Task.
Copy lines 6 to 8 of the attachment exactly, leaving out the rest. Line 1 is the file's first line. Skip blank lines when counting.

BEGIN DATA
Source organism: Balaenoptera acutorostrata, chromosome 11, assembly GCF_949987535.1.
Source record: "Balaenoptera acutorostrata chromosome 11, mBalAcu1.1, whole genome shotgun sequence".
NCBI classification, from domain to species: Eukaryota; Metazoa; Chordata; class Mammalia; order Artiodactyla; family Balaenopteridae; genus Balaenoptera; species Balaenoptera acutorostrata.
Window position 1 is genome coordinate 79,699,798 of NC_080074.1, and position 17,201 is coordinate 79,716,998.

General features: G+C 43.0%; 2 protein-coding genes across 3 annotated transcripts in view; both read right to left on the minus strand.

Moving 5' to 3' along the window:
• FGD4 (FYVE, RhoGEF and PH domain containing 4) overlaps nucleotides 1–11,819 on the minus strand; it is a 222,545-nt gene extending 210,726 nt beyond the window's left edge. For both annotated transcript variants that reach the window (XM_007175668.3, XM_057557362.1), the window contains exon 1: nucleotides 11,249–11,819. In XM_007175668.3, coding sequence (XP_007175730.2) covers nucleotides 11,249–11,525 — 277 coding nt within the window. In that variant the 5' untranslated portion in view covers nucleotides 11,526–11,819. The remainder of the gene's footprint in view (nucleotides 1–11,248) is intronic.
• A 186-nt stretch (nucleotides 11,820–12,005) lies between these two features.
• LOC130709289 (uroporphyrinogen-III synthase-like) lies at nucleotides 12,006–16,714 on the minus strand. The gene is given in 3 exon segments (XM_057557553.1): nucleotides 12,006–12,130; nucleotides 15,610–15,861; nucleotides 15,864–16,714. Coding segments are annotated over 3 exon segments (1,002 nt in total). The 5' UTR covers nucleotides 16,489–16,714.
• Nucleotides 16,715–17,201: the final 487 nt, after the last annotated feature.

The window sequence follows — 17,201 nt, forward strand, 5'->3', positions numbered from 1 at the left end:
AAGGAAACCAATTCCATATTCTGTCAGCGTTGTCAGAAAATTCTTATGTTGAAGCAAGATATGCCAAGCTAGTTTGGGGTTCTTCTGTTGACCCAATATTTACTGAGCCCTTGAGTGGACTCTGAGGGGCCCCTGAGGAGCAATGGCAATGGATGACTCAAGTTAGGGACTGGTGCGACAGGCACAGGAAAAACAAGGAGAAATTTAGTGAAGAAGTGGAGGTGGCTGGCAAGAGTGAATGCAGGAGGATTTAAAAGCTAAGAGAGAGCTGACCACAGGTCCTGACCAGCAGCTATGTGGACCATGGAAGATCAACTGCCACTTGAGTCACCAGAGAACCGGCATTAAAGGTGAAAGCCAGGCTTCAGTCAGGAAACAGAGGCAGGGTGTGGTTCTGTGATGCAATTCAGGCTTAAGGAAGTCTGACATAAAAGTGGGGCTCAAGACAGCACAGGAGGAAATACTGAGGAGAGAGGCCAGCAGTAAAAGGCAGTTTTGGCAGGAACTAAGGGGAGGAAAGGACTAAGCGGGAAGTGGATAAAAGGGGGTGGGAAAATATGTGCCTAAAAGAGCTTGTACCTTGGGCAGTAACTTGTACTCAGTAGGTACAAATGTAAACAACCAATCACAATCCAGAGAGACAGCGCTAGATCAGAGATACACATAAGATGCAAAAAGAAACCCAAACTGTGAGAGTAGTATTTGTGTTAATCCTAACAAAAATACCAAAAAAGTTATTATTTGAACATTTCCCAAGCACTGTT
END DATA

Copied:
Moving 5' to 3' along the window:
• FGD4 (FYVE, RhoGEF and PH domain containing 4) overlaps nucleotides 1–11,819 on the minus strand; it is a 222,545-nt gene extending 210,726 nt beyond the window's left edge. For both annotated transcript variants that reach the window (XM_007175668.3, XM_057557362.1), the window contains exon 1: nucleotides 11,249–11,819. In XM_007175668.3, coding sequence (XP_007175730.2) covers nucleotides 11,249–11,525 — 277 coding nt within the window. In that variant the 5' untranslated portion in view covers nucleotides 11,526–11,819. The remainder of the gene's footprint in view (nucleotides 1–11,248) is intronic.
• A 186-nt stretch (nucleotides 11,820–12,005) lies between these two features.